Reviewed on 06/18/2021 | Details & Permalink

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Under the Bayou Moon

Valerie Frasier Luesse. Revell, $15.99 trade paper (352p) ISBN 978-0-8007-3751-1

Luesse (Missing Isaac) charms with this excellent post-WWII love story set in the bayous of Atchafalaya Basin. Cajun Raphe Broussard is raising his nephew Remy on his own when Ellie Fields, the town’s new schoolteacher, arrives from Alabama. Unlike previous teachers, who all wanted to beat the French language out of students, she endears herself to the children and the town with her respect and hard work. She also catches Raphe’s eye. But trouble is stirring as a powerful oil company sets its sights on what could be a fortune in oil buried beneath the town. Luesse’s multifaceted, lyrical tale dazzles with larger-than-life villains searching for a big payday, a mythical albino alligator, a mysterious “esprit Blanc” that allegedly roams the swamps, and a lovable cast. Faith themes are organic and subtle, and the sweet romance between Raphe and Ellie unfolds nicely against the backdrop of Ellie’s introduction to the community. Readers who enjoy Southern romances will love this. (Aug.)

Reviewed on 06/11/2021 | Details & Permalink

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An Unexpected Amish Courtship

Rachel J. Good. Zebra, $8.99 mass market (352p) ISBN 978-1-4201-5038-4

This disappointing Amish romance from Good (His Unexpected Amish Twins) centers on a woman finding unexpected love. After the death of 19-year-old Sovilla Mast’s father, she is sent to live with her Englischer aunt, Wilma. Once Sovilla arrives, stern and demanding Wilma forces her to work at a farmers market. There, Sovilla meets Isaac—an identical twin from a large family who doesn’t speak because he has a severe stutter. The two develop a friendship as they learn more about each other’s burdens. Isaac’s brothers, Sovilla’s cousins, and aunt Wilma all prove to be remarkably cruel, and the level of verbal abuse and meanness described can be overpowering. The characters tend toward the simplistic and their motivations are often questionable, as when Sovilla is shockingly quick to forgive Wilma. The one-note secondary characters don’t do the narrative any favors, either. The romance between Sovilla and Isaac, which unfolds sweetly under the pressure of their families, is the only ray of light. Fans of Amish romances can pass on this one. (Aug.)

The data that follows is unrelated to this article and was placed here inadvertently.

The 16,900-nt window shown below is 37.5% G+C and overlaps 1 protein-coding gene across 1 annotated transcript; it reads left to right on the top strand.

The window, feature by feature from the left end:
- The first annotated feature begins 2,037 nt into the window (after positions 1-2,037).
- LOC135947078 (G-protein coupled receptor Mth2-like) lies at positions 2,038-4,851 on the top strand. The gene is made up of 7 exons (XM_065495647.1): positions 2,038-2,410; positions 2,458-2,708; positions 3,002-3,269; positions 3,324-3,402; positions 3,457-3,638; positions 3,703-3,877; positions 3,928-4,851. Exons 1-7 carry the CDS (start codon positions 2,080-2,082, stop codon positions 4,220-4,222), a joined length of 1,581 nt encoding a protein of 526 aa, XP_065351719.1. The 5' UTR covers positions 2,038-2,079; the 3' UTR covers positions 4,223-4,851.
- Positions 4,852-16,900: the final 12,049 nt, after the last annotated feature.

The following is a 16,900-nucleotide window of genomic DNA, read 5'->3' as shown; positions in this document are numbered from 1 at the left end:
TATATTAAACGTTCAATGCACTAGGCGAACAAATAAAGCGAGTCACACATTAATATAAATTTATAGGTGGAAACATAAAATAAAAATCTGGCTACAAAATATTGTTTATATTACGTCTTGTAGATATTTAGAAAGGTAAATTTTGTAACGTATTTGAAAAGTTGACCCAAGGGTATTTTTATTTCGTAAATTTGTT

Reviewed on 06/11/2021 | Details & Permalink

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To Write a Wrong

Jen Turano. Bethany, $15.99 trade paper (352p) ISBN 978-0-76423-532-0

In Turano’s enjoyable second installment of the Bleecker Street Inquiry Agency series (after To Steal a Heart) a private investigator falls for a client. In 1887 New York City, Daphne Beekman, a successful mystery novelist who writes under a pen name, moonlights as an inquiry agent. Herman Henderson, another famous mystery author, requests her services after someone tries to run him over. While attempting to keep her nom de plume secret, Daphne and several of her associates go undercover to Herman’s house posing as a secretary and travel staff. Between the young woman Herman has rejected, authors jealous of Herman’s success, and disgruntled house employees, suspects are everywhere. Mayhem abounds, and when Daphne’s secret is revealed, her status as a mystery writer becomes her new cover for visiting Herman. Meanwhile, romance blossoms between Herman and Daphne, but the case must be solved for them to find happiness. Turano nicely blends the intensity of the investigation with the percolation of romance and Daphne’s prayers for the courage she eventually finds. Fans of faith-driven mysteries and romantic comedies will delight in this entertaining whodunit. (Aug.)